Creating a useful bike for developing countries

In March 1974, with the basic concept of the engine established, the development team got down to the real task of making the project work. The challenge was to develop a model exclusively for developing countries in which knockdown (CKD) production was also possible.

Inagaki recalled: “I wanted to revive Honda’s image as a maker of sporty motorcycles. But at that time, the purchase of a motorcycle would have been only a dream for most people in developing countries; a real status symbol for the common citizen. A motorcycle was a treasured possession that one could finally acquire after having saved enough money. So, of course it would have to last a long time.”

The OHV engine successfully answered the question of durability, employing a lightweight, short pushrod for higher performance and easier maintenance. It would also enhance productivity by sharing the same processing line with the OHC engine.

Two types of motorcycle frames and bodies were developed for the project: a steel plate press specification suitable for mass production at Kumamoto Factory and a pipe specification for knockdown production in various countries.

The pipe specification did not require large, expensive presses or dies, facilitating production with only a minimal investment. Moreover, it complied with the golden rule of overseas factory development; that to borrow a time-honoured Japanese saying the company could “give birth to a small child and raise it to be a big grown up.” To ensure that the bike could handle the anticipated load placed on it by two to four riders, its diamond frame would be enhanced considerably.

Two types of gas tanks were developed, making the top flat so that a child could sit on it. To ensure successful sales in each of these countries, during the previous stage of planning several colours and stripes were prepared. Further, two seat designs had been developed simultaneously: a long seat for multiple riders and a seat with a cargo carrier that would accommodate the expected degree of overloading.

The air-cleaner element was changed to washable styrofoam urethane, to withstand repeated cleanings. This design employed Honda’s first dual-element structure. The outer cylinder featured a large-mesh grid, acting as a primary filter, while the inner cylinder completely filtered out dust particles greater than 20 microns in diameter. Moreover, any dust smaller than 20 microns would be completely removed by the oil impregnated within the element. This would prolong engine life and significantly improve its reliability.

Several other innovations in mechanical design, specification, and manufacturing technology were incorporated into the new motorcycle, each with the goal of making it maintenance-free, durable, and easy to produce. A great deal of consideration went into developing a motorcycle that people in developing countries would find easy to use and easy to own.

Fulfilling the expectations of a growing region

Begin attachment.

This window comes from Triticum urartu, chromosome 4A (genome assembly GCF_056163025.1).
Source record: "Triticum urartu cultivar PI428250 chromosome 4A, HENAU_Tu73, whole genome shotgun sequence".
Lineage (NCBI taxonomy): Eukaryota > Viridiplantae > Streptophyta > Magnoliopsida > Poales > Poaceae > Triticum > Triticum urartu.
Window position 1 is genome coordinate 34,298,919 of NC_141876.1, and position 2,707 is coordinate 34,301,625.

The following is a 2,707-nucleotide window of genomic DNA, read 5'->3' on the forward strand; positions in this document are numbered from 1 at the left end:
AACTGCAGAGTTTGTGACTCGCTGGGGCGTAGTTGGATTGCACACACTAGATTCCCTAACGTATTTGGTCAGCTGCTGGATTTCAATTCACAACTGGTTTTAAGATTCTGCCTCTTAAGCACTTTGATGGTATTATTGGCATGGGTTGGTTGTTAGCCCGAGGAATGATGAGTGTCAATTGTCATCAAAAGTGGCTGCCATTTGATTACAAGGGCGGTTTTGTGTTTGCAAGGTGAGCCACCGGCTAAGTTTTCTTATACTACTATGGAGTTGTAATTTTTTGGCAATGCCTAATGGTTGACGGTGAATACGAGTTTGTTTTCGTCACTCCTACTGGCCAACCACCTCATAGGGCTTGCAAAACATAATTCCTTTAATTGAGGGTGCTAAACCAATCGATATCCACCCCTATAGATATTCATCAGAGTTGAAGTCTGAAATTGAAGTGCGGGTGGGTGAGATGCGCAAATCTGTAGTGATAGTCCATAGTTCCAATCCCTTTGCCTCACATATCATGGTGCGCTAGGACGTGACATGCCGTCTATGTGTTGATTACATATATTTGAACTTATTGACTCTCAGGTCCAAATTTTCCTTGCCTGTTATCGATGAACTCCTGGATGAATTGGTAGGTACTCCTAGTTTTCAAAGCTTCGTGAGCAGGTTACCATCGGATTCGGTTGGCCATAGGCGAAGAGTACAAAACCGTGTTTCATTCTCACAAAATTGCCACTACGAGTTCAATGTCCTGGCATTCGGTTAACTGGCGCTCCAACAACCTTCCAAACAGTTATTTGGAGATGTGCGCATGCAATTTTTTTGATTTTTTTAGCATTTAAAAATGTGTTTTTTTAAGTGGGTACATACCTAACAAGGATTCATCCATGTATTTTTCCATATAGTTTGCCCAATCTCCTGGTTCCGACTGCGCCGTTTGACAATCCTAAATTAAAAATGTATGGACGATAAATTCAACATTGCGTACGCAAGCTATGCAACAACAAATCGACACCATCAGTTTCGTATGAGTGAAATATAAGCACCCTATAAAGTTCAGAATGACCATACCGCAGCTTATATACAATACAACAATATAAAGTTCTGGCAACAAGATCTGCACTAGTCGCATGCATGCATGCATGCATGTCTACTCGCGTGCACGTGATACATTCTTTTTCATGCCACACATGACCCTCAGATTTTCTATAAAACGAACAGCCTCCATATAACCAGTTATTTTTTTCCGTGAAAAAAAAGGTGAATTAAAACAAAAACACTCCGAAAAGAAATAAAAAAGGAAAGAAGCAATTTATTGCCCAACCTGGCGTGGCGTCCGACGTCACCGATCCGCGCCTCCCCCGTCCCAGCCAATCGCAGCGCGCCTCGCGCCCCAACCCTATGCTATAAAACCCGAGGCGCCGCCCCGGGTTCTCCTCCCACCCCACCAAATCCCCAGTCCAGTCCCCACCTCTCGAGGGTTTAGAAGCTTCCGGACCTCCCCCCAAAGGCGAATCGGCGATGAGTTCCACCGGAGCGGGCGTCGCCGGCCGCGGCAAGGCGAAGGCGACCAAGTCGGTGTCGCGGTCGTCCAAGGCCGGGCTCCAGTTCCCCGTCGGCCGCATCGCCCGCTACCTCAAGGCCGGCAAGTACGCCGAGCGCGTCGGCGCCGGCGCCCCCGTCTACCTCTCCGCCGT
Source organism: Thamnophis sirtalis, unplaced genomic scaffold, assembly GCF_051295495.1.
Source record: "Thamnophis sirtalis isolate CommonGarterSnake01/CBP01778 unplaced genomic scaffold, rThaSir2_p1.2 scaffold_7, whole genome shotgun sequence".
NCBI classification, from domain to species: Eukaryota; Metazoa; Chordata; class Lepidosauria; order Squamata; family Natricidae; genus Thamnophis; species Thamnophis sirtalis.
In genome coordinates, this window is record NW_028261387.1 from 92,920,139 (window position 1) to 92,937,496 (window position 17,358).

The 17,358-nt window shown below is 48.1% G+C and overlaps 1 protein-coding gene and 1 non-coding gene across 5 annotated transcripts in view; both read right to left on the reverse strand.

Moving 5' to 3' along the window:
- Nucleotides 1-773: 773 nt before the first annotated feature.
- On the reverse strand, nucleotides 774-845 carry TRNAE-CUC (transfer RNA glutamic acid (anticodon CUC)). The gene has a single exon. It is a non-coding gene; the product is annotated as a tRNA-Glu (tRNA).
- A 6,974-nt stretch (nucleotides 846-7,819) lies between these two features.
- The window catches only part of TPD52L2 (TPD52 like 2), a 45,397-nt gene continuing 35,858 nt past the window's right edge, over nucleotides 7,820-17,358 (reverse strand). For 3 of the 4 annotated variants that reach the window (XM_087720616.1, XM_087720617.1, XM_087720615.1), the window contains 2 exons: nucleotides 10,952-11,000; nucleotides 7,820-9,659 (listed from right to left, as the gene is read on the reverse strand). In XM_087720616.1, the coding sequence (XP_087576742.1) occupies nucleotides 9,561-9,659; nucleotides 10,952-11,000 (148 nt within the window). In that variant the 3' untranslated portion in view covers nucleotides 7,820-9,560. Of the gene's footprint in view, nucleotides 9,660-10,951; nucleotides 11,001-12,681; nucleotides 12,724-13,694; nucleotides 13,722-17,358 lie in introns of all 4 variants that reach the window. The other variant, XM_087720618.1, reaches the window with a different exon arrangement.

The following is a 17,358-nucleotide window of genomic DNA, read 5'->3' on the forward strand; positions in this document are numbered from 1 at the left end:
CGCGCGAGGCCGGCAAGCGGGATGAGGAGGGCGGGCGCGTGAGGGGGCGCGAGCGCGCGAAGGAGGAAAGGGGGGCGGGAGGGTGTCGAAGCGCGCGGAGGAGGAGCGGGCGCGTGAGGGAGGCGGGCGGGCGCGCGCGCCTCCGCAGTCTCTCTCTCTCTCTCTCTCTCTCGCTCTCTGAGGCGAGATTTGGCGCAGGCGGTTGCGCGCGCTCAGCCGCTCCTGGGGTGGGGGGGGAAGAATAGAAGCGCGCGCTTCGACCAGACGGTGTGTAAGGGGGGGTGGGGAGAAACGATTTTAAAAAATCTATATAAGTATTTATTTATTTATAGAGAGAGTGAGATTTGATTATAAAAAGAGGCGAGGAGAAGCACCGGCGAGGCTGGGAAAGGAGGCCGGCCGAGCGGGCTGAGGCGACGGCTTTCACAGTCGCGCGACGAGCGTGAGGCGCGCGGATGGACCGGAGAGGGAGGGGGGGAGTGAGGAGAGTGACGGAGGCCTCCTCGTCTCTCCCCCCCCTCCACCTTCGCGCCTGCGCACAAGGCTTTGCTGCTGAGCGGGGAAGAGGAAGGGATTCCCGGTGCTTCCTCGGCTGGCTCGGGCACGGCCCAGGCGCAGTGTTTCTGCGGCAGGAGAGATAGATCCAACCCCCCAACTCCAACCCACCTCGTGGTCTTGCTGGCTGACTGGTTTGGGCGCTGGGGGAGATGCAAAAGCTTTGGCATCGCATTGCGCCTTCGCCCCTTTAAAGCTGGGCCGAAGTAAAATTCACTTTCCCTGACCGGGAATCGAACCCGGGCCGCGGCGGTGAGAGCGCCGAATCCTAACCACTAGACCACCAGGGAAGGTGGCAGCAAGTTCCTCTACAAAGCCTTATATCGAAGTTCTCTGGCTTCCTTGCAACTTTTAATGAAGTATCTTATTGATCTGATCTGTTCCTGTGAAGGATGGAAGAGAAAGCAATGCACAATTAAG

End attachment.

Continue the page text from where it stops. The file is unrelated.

Development was thus complete and the motorcycle went on to a favourable reception among the representatives of several developing countries who attended a December 1974 dealers’ meeting and test ride in Thailand.

During that meeting, Honda officials demonstrated the motorcycle’s easy maintenance and assembly at a dealership, where local mechanics were asked to disassemble, reassemble and inspect the motorcycle without the benefit of prior instruction.

The results were incredible; within a mere 20 minutes, they were able to reassemble the portion of the engine above the cylinder, including the new OHV mechanism. The engine started on their very first attempt!

The test ride was conducted using a measuring device that had been brought from Japan to Thailand. High-speed driving in the intense summer heat, along with high temperature testing, were conducted on the Asia Highway, which was nearly complete.

Driving overloaded in Bangkok, conducting “knocking tests” using local petrol, riding under intense heat and amid thick, choking clouds of dust were all part of the process.

Inagaki said: “Test rides of every imaginable situation were done repeatedly and soon we were confident that this motorcycle would meet the demands of the region.”

The CG125 (and also a CG110 version) was now ready for their first destination – the Thai market debuted on March 1975.

The “CG” nomenclature, by the way, stands for “Cash Guarantee”.

Long-life guarantee

Amazingly, the CG125 is still in production 45 years after its launch, in a Pakistani operations. Its 124cc four-stroke, overhead valve, single-cylinder engine has changed little over the years. By now, it is quite a desirable machine in Malaysia’s classic bike scene, where they fetch quite good prices, no matter the conditions they are in.

I did ask Mr Bean a few times to sell his CG125 to me, over the years; I even offered him a replacement bike on top of some cash. He politely turned my offer down each time.

“There’s no bike that can replace it. The new bikes don’t have that ‘bone’ down their frames to attach a sidecar to. Mopeds aren’t strong enough to carry me and the heavy liquid load I sell. I’ll stick with it, until one of us can’t do this anymore.”

Amazingly, the CG125 is still in production 45 years after its launch, in a Pakistani operations. Its 124cc four-stroke, overhead valve, single-cylinder engine has changed little over the years. By now, it is quite a desirable machine in Malaysia’s classic bike scene, where they fetch quite good prices, no matter the conditions they are in.

I did ask Mr Bean a few times to sell his CG125 to me, over the years; I even offered him a replacement bike on top of some cash. He politely turned my offer down each time.

“There’s no bike that can replace it. The new bikes don’t have that ‘bone’ down their frames to attach a sidecar to. Mopeds aren’t strong enough to carry me and the heavy liquid load I sell. I’ll stick with it, until one of us can’t do this anymore.”